Sunshine in a Bottle Robin Lynam raises his glass to two Shiraz offerings from the highly regarded Two Hands winery in the Barossa Valley
outh Australia is pre-eminently Shiraz country. The grape originated in the Northern Rhone, but it was in this highly successful wine region of the southern hemisphere that it began its ascent to its present status as the seventh most extensively cultivated varietal in the world. It was in the Barossa Valley, about an hour’s drive northeast of Adelaide, that Penfolds’ chief winemaker Max Schubert created the first Australian red wine made with the intention that it should mature over decades in the bottle – Grange Hermitage, now called simply Grange. Bordeaux inspired, Grange contains some Cabernet Sauvignon, but is predominantly made from the Syrah Grape. In the 1950s, when Schubert’s first pioneering vintages were made Syrah was associated mostly with the Northern Rhone region called Hermitage, and was accordingly known in some parts of Australia – which for decades to come was to make highly cavalier use of now legally protected French appellation names – as Hermitage. It is now much better known in Australia and around the world as Shiraz – a corruption of the French grape name which has become so internationally recognizable that some French wineries now use the Australian spelling. Many of Australia’s greatest reds are Shiraz based, and the grape is particularly suited to the Barossa Valley, where it was first planted in around 1860, and to McLaren Vale, south of Adelaide. Two Hands wines, founded in 1999, is a relative newcomer to the region, but in a little over a decade has built up an impressive reputation. The enterprise appears to have been founded on an obsession with Shiraz. The original partners Michael Twelftree and Richard Mintz started out with the stated intention “to make the best possible Shiraz-based wines from prized Shiraz growing regions throughout Australia”. They have since built up a portfolio of wines which express the terroir characteristics of particular regions through the medium of that single grape variety. Twelftree and fellow winemaker Matt Wenk work with grapes from six Australian regions – The Barossa Valley, Clare Valley, Langhorne Creek, McClaren Vale, Padthaway and Heathcote – each of which has its own distinct regional character. Two Hands has also diversified into other red varietals – Cabernet Sauvignon, Grenache, Malbec and Mourvedre (which they call Mataro) as well as a range of whites – but Shiraz remains the heart and soul of its core range. The wines are made at Two Hands’ own winery in the Barossa Valley (pictured) . It opened in 2004 and was purpose built to handle relatively small batches of fruit. The individuality and territorial integrity of each of their wines is protected by separate handling at all stages of the winemaking process, from crushing through to oak maturation. These wines are difficult to obtain in Hong Kong, but there are a number of cases in the HK Golfer cellars, and at the end of a recent working day – the necessary range of cheeses to accompany them having been requisitioned – the corks were pulled on a bottle of Two Hands 2007 Zippy’s Block and Two Hands 2007 Barney’s Block, both of which are from the winery’s Single Vineyard Series. Zippy’s Block comes from a vineyard in Marananga in the Barossa Valley, and the 2007 vintage packs a punch at 14.7 per cent alcohol by volume. The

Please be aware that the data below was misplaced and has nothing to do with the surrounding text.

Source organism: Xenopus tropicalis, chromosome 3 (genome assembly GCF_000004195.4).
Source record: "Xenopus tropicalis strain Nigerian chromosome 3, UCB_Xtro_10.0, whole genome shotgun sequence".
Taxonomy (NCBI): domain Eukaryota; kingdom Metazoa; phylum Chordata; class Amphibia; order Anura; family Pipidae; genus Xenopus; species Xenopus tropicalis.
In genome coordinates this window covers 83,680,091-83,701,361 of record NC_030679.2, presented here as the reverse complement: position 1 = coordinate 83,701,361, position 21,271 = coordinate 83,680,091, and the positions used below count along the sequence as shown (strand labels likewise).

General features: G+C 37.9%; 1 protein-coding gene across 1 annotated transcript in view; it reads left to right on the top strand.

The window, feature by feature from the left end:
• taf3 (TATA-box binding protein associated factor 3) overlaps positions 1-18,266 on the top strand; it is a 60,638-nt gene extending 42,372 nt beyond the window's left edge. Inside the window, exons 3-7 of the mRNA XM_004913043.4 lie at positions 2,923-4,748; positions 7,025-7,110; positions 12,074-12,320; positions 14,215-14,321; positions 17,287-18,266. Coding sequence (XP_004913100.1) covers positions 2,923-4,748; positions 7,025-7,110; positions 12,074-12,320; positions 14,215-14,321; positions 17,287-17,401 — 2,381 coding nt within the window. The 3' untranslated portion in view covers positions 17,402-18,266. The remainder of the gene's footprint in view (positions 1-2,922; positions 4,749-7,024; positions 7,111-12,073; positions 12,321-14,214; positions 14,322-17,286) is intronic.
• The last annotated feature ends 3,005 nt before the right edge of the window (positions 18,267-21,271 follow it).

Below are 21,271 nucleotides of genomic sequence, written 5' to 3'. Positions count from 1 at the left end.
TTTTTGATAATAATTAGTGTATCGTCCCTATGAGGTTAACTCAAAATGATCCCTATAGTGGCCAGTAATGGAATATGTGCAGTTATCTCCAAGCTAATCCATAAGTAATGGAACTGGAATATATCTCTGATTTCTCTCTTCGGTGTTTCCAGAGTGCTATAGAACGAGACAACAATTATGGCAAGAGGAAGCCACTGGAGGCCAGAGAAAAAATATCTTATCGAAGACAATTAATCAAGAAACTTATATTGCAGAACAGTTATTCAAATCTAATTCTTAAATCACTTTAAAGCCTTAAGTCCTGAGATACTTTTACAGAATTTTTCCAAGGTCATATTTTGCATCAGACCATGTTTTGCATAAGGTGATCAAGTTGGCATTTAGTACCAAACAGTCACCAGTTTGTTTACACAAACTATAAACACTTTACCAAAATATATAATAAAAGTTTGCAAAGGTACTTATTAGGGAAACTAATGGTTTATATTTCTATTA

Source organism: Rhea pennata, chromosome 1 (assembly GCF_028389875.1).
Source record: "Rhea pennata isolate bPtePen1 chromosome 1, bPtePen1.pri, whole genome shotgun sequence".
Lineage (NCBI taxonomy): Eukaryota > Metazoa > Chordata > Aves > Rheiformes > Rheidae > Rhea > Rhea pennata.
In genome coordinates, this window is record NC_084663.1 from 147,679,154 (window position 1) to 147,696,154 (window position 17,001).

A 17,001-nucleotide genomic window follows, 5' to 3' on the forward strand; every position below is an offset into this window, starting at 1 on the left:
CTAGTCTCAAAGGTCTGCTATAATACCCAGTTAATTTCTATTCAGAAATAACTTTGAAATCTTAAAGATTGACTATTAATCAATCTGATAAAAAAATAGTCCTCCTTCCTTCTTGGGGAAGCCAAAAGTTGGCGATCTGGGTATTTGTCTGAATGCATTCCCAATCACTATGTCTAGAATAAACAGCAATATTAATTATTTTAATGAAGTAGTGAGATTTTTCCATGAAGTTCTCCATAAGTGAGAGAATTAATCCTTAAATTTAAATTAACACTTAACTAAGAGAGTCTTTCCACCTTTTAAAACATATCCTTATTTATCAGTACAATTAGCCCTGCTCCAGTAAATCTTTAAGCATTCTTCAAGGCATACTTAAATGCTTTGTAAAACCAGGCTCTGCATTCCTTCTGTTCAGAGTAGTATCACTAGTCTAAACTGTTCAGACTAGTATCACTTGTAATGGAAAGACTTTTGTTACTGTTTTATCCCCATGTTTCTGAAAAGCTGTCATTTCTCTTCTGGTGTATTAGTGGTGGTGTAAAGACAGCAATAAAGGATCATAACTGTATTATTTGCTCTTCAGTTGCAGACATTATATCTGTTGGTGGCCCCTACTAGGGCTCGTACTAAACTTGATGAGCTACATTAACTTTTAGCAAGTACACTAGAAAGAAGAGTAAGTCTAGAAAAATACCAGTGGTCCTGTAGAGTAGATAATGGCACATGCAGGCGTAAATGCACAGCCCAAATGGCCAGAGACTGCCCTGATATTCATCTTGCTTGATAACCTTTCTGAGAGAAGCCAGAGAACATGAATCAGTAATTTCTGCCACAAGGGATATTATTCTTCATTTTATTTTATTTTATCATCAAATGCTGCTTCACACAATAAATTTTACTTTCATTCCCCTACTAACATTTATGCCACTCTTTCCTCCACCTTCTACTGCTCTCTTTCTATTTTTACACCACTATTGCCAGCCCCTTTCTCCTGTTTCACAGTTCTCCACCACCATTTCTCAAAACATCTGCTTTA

HK Golfer・FEB 2012
wine maker reckons it has about 15 years worth of cellaring potential, and that might be a conservative estimate. Dense and complex, with overtones of chocolate and berry fruits it is drinking very acceptably now but properly cared for would certainly benefit from more time in the bottle. A well structured wine with harmoniously resolved tannins, this matched an assortment of fairly assertive cheeses very well, and would be a suitable partner for beef or lamb. The Barney’s Block vineyard is in McLaren Vale, and the wine is even more powerful at 15.5 per cent alcohol by volume. Tasted side by side with Zippy’s Block, the extra alcohol was hard to miss. This is a wine for sipping and needs food to accompany it. Again it went well with the cheese, but its spicy cedary character suggested that it might also be a suitable partner for a number of spicy Asian dishes. A good wine to take to a Szechuan restaurant. Elegant and powerful, winemaker Matt Wenk recommends drinking this vintage anytime between now and 2030, and it will probably continue to improve for some years to come.
Special Reader Offer HK Golfer is pleased to offer these exceptional wines for sale to wine connoisseur readers at HK$850 per bottle for the Zippy’s Block and HK$850 per bottle for the Barney’s Block – two excellent and satisfyingly individualistic examples of fine South Australian Shiraz – sunshine in a bottle. No minimum order and professional storage available if required. Delivery at cost. Please order by email to firstname.lastname@example.org or call (852) 3590 4153